Kinbaku Bondage Knowledge

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What is Kinbaku?

Kinbaku, like Shibari is a sexualised extension of Hojojutsu. Techniques once used for restraining prisoners have been subtly altered to address the line where pain becomes pleasure… where the intent for torture becomes a consensual element of BDSM.

The meaning of ‘Kinbaku’:

In Japan, Kinbaku is less commonly known as sokubaku, bakujojutsu, and senyojo jutsu, and it has been suggested that the differentiation in naming has parallels with the martial arts, where very similar techniques are referred to with terms that differ between discipline.

How is Kinbaku different to other forms of bondage?

The are particular ropes preferred by those practicing Kinbaku:

  • Natural fibre rope, most specifically jute ropes
  • The use of rope with a diameter of 5-7mm
  • The use of coloured ropes is rare
  • Finishing is almost exclusively a single knot
  • Lengths are typically limited to 7-8 metres

Further Identifiers

  • Kinbaku practitioners tend to pay more attention to functionality as a method of restraint
  • There is a preference to fix ropes using ‘weaves’ as apposed to knots
  • Rope is deployed with erotic intent, where the rigger often actively targets erogenous zones

These characteristics, do not define Kinbaku as a discipline, they are merely preferences that can be seen when observing the Kinbaku communities. As with all generalisations, individuals should not be judged against such criteria.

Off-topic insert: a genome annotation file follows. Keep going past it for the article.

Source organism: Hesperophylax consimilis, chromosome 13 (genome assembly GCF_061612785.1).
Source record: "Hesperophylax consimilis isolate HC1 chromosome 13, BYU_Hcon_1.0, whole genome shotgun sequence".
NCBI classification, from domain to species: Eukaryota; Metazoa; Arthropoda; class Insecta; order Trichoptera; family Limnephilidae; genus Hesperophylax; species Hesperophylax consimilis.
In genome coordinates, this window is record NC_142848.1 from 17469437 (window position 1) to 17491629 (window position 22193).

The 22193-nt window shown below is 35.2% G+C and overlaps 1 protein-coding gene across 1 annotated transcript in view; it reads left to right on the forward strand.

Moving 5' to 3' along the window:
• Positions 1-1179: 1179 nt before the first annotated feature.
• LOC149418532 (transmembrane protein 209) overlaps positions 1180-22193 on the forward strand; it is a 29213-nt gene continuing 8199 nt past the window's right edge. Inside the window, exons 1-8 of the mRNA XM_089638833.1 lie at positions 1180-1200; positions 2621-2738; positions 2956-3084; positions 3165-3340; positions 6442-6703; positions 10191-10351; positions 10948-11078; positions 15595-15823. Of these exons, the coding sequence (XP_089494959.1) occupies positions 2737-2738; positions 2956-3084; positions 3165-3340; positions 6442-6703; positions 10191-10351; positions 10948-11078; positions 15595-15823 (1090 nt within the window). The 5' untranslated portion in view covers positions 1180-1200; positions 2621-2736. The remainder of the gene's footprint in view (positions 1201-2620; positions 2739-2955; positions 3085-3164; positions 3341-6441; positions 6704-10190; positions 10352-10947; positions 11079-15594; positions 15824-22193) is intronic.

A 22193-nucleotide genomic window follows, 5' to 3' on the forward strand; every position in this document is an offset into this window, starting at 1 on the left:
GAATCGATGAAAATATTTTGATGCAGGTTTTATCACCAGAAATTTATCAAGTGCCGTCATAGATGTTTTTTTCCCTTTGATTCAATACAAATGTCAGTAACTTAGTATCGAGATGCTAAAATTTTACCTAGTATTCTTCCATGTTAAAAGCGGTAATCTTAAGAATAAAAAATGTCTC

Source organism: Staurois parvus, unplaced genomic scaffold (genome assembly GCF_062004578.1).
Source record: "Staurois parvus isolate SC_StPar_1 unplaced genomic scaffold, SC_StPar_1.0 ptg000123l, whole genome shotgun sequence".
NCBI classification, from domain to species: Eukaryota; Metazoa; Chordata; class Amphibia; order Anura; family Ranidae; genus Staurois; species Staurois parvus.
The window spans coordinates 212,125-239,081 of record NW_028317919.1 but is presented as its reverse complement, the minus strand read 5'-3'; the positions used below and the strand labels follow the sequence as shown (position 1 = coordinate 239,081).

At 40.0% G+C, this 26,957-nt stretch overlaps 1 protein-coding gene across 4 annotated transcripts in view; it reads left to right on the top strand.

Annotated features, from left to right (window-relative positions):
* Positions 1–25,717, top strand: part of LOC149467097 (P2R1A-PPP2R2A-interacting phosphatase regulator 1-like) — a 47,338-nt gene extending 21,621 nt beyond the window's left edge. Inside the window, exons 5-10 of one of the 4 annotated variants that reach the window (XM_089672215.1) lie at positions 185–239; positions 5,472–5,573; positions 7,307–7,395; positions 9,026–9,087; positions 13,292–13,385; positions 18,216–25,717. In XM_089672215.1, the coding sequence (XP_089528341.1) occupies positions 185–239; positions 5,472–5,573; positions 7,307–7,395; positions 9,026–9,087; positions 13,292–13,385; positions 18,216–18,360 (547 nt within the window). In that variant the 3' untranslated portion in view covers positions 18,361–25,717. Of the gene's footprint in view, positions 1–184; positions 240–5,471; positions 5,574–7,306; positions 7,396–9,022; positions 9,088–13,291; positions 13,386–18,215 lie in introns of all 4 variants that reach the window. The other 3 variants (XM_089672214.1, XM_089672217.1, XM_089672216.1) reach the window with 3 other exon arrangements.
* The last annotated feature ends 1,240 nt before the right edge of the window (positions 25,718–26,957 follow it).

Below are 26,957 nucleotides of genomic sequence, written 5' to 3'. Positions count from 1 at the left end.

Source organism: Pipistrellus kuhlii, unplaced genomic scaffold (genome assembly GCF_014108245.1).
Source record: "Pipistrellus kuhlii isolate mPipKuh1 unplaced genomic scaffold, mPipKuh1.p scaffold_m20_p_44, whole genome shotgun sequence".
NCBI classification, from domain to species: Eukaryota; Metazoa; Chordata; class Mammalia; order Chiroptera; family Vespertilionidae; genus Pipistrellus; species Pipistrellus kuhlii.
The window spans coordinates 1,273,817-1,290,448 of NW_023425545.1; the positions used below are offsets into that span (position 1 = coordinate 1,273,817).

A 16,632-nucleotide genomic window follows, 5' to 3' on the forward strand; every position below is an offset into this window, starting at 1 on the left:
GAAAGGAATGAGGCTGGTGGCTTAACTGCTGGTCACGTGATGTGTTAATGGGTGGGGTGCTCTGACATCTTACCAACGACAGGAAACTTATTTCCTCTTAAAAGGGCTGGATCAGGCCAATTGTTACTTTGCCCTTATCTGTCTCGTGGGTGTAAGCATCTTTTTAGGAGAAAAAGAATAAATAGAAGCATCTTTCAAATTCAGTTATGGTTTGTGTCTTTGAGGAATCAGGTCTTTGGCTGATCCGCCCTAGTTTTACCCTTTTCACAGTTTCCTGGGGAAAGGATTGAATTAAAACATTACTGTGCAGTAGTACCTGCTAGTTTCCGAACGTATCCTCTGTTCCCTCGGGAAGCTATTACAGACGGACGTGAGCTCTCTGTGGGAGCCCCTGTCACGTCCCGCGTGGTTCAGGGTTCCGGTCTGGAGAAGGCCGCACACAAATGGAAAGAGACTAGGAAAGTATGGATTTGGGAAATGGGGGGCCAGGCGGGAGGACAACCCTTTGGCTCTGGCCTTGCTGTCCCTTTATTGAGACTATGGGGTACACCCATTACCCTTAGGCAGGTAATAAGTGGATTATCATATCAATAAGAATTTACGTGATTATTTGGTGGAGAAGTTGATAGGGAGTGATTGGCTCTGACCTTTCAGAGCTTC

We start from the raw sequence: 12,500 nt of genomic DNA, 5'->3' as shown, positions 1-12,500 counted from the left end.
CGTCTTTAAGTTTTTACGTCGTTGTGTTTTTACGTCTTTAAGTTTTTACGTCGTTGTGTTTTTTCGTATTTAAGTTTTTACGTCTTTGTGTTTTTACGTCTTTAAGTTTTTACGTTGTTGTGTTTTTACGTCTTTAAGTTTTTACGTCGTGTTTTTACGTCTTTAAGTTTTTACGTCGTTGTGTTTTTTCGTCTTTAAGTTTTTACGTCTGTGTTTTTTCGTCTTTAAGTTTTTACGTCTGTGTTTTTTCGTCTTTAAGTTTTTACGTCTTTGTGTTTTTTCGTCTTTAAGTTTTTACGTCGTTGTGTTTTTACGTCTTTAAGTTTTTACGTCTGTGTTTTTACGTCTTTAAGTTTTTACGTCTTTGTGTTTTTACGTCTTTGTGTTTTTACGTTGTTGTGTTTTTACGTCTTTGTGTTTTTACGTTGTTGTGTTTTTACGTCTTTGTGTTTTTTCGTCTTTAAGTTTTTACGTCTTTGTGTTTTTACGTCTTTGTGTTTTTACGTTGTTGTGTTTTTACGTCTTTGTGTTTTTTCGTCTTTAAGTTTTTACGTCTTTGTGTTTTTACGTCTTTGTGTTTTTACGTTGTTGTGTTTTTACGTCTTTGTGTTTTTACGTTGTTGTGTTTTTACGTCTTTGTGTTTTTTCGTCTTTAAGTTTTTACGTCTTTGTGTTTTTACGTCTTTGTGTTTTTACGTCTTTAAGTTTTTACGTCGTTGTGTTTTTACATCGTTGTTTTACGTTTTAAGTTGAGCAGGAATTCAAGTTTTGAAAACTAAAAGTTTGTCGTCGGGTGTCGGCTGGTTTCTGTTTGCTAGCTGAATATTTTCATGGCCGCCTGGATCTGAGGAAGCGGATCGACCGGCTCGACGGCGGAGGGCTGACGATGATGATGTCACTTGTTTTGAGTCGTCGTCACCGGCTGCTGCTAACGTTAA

Kinbaku shares a number of similarities with Shibari, both disciplines – when practiced at higher levels – tend to structure ties in a manner where the ropes themselves become pleasurable for the person being bound.

The reason the discipline of Kinbaku seems to possess a preference to avoid knots could be related back to the origins of Hojojutsu, where it was considered shameful for people of a higher status to be bound. In these instances the rope was applied in a manner where no knots were used.

Terminology – Kinbaku Vs Shibari

At Jade Rope we do not argue that one term is more correct than the other. We do not assert that Kinbaku is a different activity to Shibari, nor do we believe that they are the same.  We do, however, avoid using the terms indiscriminately; it is our position that it is the intention behind the activity of binding another with rope which discerns the appropriate term.

We feel that if a tie, or technique is used by a person in a martial arts context, this intention makes the act Hojojutsu. Similarly, we believe if that same tie is used in an artistic pose, where emphasis and – most importantly – the intent of the person tying is aesthetically driven… the act is Shibari, whilst should the same tie used to create a sexually driven scene… then Kinbaku can be applied most appropriately.

There are numerous translations and even more interpretations of meaning surrounding the terms kinbaku and shibari. All of these interpretations are seeking to accurately define concepts which in reality cannot be removed from Japan.   Once removed from the Japanese culture, the context in which the western world uses these terms are significantly different… and to date the meaning varies almost between each person.

At Jade Rope we see kinbaku and shibari existing in a state of duality, a state which has emerged naturally within the bdsm communities and we have decided to champion these dual viewpoints by recognising both Kinbaku and Shibari by the underlying intentions of the person who is practicing the rope based art forms

Source: http://www.jaderope.com/kinbaku-bondage/

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